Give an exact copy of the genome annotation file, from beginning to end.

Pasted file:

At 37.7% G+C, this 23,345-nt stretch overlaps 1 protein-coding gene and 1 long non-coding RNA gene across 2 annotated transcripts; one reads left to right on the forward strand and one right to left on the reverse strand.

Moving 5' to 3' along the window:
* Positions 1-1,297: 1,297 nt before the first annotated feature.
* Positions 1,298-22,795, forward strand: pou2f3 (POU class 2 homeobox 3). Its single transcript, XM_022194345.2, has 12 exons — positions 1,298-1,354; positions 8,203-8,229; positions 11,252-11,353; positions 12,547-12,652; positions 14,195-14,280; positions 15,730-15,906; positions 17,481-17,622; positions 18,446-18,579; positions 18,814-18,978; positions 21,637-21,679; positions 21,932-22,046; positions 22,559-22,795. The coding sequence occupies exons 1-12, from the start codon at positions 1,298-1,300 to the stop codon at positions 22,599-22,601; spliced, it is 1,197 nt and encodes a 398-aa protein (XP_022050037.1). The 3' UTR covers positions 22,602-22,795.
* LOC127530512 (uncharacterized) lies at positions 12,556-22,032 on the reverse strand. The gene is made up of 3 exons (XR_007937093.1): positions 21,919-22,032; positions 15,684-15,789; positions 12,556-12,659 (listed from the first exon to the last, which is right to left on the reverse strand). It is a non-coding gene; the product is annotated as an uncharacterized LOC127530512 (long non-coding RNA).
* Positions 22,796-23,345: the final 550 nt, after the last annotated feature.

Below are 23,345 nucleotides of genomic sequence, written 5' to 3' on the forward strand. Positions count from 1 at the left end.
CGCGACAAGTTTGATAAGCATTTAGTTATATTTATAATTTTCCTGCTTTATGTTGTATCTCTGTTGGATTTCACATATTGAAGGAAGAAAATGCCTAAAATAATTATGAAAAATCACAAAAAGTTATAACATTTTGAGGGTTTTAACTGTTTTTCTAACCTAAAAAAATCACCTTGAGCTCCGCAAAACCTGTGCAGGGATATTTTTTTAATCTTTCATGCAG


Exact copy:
At 37.7% G+C, this 23,345-nt stretch overlaps 1 protein-coding gene and 1 long non-coding RNA gene across 2 annotated transcripts; one reads left to right on the forward strand and one right to left on the reverse strand.

Moving 5' to 3' along the window:
* Positions 1-1,297: 1,297 nt before the first annotated feature.
* Positions 1,298-22,795, forward strand: pou2f3 (POU class 2 homeobox 3). Its single transcript, XM_022194345.2, has 12 exons — positions 1,298-1,354; positions 8,203-8,229; positions 11,252-11,353; positions 12,547-12,652; positions 14,195-14,280; positions 15,730-15,906; positions 17,481-17,622; positions 18,446-18,579; positions 18,814-18,978; positions 21,637-21,679; positions 21,932-22,046; positions 22,559-22,795. The coding sequence occupies exons 1-12, from the start codon at positions 1,298-1,300 to the stop codon at positions 22,599-22,601; spliced, it is 1,197 nt and encodes a 398-aa protein (XP_022050037.1). The 3' UTR covers positions 22,602-22,795.
* LOC127530512 (uncharacterized) lies at positions 12,556-22,032 on the reverse strand. The gene is made up of 3 exons (XR_007937093.1): positions 21,919-22,032; positions 15,684-15,789; positions 12,556-12,659 (listed from the first exon to the last, which is right to left on the reverse strand). It is a non-coding gene; the product is annotated as an uncharacterized LOC127530512 (long non-coding RNA).
* Positions 22,796-23,345: the final 550 nt, after the last annotated feature.

Below are 23,345 nucleotides of genomic sequence, written 5' to 3' on the forward strand. Positions count from 1 at the left end.
CGCGACAAGTTTGATAAGCATTTAGTTATATTTATAATTTTCCTGCTTTATGTTGTATCTCTGTTGGATTTCACATATTGAAGGAAGAAAATGCCTAAAATAATTATGAAAAATCACAAAAAGTTATAACATTTTGAGGGTTTTAACTGTTTTTCTAACCTAAAAAAATCACCTTGAGCTCCGCAAAACCTGTGCAGGGATATTTTTTTAATCTTTCATGCAG